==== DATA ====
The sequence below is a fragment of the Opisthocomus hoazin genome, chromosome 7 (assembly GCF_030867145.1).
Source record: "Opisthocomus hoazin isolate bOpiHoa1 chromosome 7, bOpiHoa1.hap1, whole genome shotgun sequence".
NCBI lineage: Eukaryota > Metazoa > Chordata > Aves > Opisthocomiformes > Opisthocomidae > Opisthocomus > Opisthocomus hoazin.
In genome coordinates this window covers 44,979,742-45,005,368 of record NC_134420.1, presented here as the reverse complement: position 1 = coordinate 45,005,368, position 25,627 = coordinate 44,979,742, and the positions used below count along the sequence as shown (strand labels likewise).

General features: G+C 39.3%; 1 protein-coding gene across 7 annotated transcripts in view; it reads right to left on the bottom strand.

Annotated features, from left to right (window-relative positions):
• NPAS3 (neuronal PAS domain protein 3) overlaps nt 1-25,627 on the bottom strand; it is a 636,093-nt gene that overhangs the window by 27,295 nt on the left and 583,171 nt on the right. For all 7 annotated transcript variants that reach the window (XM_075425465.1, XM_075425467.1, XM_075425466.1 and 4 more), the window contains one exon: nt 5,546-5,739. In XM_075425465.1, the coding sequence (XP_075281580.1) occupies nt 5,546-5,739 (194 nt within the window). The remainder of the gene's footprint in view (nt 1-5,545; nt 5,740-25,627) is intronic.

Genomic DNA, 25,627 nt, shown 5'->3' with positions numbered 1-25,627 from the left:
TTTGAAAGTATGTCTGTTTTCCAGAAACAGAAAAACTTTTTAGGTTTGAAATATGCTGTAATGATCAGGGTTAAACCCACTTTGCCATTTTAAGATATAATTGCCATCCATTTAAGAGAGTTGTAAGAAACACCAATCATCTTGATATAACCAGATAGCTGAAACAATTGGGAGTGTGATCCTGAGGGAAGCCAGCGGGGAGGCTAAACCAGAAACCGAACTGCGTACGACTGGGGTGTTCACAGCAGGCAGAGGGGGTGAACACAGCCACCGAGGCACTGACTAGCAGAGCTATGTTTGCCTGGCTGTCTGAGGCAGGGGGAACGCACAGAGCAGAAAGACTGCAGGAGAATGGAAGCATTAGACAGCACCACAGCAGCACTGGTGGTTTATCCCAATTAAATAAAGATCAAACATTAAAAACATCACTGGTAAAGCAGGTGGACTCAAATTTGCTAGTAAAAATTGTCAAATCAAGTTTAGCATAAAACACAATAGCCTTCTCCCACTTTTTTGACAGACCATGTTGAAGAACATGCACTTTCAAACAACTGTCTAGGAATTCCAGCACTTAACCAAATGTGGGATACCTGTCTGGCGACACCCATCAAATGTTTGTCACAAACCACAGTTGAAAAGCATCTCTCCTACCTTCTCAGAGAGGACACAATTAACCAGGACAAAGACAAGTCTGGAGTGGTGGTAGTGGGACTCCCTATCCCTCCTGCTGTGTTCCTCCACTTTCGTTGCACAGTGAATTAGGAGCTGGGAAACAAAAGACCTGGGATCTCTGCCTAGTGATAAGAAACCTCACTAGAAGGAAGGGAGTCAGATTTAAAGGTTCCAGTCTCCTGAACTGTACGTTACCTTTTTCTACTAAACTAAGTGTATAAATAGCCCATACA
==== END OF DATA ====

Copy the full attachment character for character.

The sequence below is a fragment of the Opisthocomus hoazin genome, chromosome 7 (assembly GCF_030867145.1).
Source record: "Opisthocomus hoazin isolate bOpiHoa1 chromosome 7, bOpiHoa1.hap1, whole genome shotgun sequence".
NCBI lineage: Eukaryota > Metazoa > Chordata > Aves > Opisthocomiformes > Opisthocomidae > Opisthocomus > Opisthocomus hoazin.
In genome coordinates this window covers 44,979,742-45,005,368 of record NC_134420.1, presented here as the reverse complement: position 1 = coordinate 45,005,368, position 25,627 = coordinate 44,979,742, and the positions used below count along the sequence as shown (strand labels likewise).

General features: G+C 39.3%; 1 protein-coding gene across 7 annotated transcripts in view; it reads right to left on the bottom strand.

Annotated features, from left to right (window-relative positions):
• NPAS3 (neuronal PAS domain protein 3) overlaps nt 1-25,627 on the bottom strand; it is a 636,093-nt gene that overhangs the window by 27,295 nt on the left and 583,171 nt on the right. For all 7 annotated transcript variants that reach the window (XM_075425465.1, XM_075425467.1, XM_075425466.1 and 4 more), the window contains one exon: nt 5,546-5,739. In XM_075425465.1, the coding sequence (XP_075281580.1) occupies nt 5,546-5,739 (194 nt within the window). The remainder of the gene's footprint in view (nt 1-5,545; nt 5,740-25,627) is intronic.

Genomic DNA, 25,627 nt, shown 5'->3' with positions numbered 1-25,627 from the left:
TTTGAAAGTATGTCTGTTTTCCAGAAACAGAAAAACTTTTTAGGTTTGAAATATGCTGTAATGATCAGGGTTAAACCCACTTTGCCATTTTAAGATATAATTGCCATCCATTTAAGAGAGTTGTAAGAAACACCAATCATCTTGATATAACCAGATAGCTGAAACAATTGGGAGTGTGATCCTGAGGGAAGCCAGCGGGGAGGCTAAACCAGAAACCGAACTGCGTACGACTGGGGTGTTCACAGCAGGCAGAGGGGGTGAACACAGCCACCGAGGCACTGACTAGCAGAGCTATGTTTGCCTGGCTGTCTGAGGCAGGGGGAACGCACAGAGCAGAAAGACTGCAGGAGAATGGAAGCATTAGACAGCACCACAGCAGCACTGGTGGTTTATCCCAATTAAATAAAGATCAAACATTAAAAACATCACTGGTAAAGCAGGTGGACTCAAATTTGCTAGTAAAAATTGTCAAATCAAGTTTAGCATAAAACACAATAGCCTTCTCCCACTTTTTTGACAGACCATGTTGAAGAACATGCACTTTCAAACAACTGTCTAGGAATTCCAGCACTTAACCAAATGTGGGATACCTGTCTGGCGACACCCATCAAATGTTTGTCACAAACCACAGTTGAAAAGCATCTCTCCTACCTTCTCAGAGAGGACACAATTAACCAGGACAAAGACAAGTCTGGAGTGGTGGTAGTGGGACTCCCTATCCCTCCTGCTGTGTTCCTCCACTTTCGTTGCACAGTGAATTAGGAGCTGGGAAACAAAAGACCTGGGATCTCTGCCTAGTGATAAGAAACCTCACTAGAAGGAAGGGAGTCAGATTTAAAGGTTCCAGTCTCCTGAACTGTACGTTACCTTTTTCTACTAAACTAAGTGTATAAATAGCCCATACA